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Children's rights and parental duties: an inconvenient truth?
  1. EM Wearmouth
  1. Department of Paediatrics, East Sussex Healthcare NHS Trust, Eastbourne, UK

Abstract

A right given to someone implies a duty for others. Thus one cannot discuss the rights of children without defining the duties of parents.

Children have rights of welfare and protection, to enable them to thrive, enjoy life and fulfil their individual potential. Such rights are enshrined in many documents varying from the UNCRC, through the Children Act, Gillick caselaw to Every Child Matters. Parents and statutory agencies are expected to act in the Best Interest of Children which can be difficult to define, particularly when interests conflict.

However, parental autonomy is also highly valued in a liberal society. Article 8a) of the Human Rights Act entitles parents to privacy and family life, albeit limited by Article 8b) which protects non-autonomous family members. Statutory agencies only have the right to intervene in family life if children are at risk of significant harm.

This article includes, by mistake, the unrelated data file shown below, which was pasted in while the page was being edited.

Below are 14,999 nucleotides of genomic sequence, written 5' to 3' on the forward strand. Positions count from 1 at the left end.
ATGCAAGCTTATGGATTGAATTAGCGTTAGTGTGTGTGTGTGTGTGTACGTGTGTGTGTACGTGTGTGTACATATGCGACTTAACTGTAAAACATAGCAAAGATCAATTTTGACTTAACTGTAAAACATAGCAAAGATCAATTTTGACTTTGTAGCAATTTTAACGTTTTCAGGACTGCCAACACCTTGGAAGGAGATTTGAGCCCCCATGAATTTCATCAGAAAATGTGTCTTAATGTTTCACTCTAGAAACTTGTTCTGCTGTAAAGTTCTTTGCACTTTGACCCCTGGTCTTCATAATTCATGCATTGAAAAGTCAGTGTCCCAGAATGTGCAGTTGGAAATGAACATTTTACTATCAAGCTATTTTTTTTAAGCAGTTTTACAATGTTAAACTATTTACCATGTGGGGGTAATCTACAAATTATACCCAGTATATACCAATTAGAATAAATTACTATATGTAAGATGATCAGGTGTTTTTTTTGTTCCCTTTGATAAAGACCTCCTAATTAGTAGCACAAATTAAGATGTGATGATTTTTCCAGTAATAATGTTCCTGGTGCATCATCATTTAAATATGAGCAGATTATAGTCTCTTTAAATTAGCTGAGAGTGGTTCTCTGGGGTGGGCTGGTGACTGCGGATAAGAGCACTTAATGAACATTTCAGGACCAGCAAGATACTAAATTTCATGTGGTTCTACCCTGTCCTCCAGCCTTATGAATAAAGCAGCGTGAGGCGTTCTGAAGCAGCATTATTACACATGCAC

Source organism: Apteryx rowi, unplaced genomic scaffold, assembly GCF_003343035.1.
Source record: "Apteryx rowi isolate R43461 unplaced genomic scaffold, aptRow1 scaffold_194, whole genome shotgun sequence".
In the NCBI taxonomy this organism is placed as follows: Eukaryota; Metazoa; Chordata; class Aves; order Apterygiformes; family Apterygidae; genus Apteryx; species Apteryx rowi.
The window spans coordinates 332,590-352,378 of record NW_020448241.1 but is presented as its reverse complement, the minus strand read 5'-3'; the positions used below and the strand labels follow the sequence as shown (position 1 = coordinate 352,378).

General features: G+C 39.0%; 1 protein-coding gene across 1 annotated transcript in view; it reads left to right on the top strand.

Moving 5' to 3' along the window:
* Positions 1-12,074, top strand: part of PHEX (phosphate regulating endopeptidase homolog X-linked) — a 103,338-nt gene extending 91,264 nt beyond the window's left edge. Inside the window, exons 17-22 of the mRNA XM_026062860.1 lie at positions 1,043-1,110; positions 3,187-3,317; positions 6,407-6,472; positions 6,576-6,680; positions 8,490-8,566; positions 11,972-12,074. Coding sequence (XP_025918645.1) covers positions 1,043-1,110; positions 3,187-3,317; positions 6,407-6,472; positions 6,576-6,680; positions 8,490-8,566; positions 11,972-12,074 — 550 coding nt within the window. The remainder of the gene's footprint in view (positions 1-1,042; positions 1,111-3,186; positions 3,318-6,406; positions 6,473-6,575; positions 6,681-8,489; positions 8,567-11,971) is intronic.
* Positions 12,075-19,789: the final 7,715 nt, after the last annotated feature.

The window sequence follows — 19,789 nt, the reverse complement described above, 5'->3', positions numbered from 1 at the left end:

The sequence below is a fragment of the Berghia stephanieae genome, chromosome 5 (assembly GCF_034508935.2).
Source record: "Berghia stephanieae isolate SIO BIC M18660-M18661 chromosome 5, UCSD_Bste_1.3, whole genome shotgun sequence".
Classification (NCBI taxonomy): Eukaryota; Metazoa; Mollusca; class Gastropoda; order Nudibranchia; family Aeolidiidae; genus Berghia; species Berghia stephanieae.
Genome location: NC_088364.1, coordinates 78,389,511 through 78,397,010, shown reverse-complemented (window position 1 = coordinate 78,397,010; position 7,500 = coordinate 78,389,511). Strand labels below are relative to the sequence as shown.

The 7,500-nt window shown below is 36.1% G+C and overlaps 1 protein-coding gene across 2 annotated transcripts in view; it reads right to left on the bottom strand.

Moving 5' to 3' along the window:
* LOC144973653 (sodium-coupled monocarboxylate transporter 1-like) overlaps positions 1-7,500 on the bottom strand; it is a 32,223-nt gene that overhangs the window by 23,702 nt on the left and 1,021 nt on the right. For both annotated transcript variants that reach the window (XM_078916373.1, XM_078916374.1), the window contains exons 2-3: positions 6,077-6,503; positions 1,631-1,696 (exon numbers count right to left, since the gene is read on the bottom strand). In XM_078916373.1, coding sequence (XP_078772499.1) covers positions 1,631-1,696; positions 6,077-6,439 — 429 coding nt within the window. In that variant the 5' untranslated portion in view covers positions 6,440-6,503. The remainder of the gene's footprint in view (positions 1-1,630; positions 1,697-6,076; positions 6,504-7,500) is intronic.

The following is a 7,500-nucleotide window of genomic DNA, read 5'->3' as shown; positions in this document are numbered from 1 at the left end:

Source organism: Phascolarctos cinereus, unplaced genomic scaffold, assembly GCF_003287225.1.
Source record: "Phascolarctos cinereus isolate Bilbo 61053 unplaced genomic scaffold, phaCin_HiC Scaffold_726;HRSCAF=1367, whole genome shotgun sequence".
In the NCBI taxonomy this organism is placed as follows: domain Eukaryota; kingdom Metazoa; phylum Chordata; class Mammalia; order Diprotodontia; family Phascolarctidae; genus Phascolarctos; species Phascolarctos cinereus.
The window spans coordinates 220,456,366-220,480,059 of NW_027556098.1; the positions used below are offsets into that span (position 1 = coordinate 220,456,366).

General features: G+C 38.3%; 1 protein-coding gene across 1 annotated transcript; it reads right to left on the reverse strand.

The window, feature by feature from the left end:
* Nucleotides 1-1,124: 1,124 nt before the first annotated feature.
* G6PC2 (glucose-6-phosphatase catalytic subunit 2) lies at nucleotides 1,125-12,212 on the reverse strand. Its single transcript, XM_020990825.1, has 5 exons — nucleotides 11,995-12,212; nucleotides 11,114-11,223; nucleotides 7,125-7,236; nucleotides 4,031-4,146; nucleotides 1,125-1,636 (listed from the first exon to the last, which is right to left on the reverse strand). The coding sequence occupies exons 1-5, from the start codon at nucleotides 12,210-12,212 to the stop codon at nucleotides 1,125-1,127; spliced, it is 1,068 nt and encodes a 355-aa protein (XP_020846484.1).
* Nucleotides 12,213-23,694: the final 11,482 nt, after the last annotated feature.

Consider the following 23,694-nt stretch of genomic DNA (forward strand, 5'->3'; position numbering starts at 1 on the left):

Neglect is a failure to meet the basic needs of a child, affecting health, development or safety. The concept of “Good enough parenting” has long been the lowest standard of care judged acceptable by outside agencies without intervention. Research into maternal/infant attachment suggests that poor, erratic early parenting may have lasting neurodevelopmental effects. So is “good enough” parenting really good enough in the 21st century? If not, what are the implications for parental autonomy?

It is suggested that the following examples support the premise that children's rights are currently being superceded by those of parents:-

  • Children remain exposed to passive smoke in homes and cars, despite a public ban.

  • Adopted children do not have an automatic right to know their birth family history.

  • Parents can remove children from conventional peer-group education without onward supervision.

  • Damaging bureaucratic delays in the care system are often caused by prolonged parental assessments.

Whilst it is accepted that the mainstay of children's rights should be debate, education, and support of vulnerable families, the “inconvenient truth” is that society can only truly uphold the rights of non-autonomous children if it is prepared to supercede the rights of autonomous adults and redefine parental duties.

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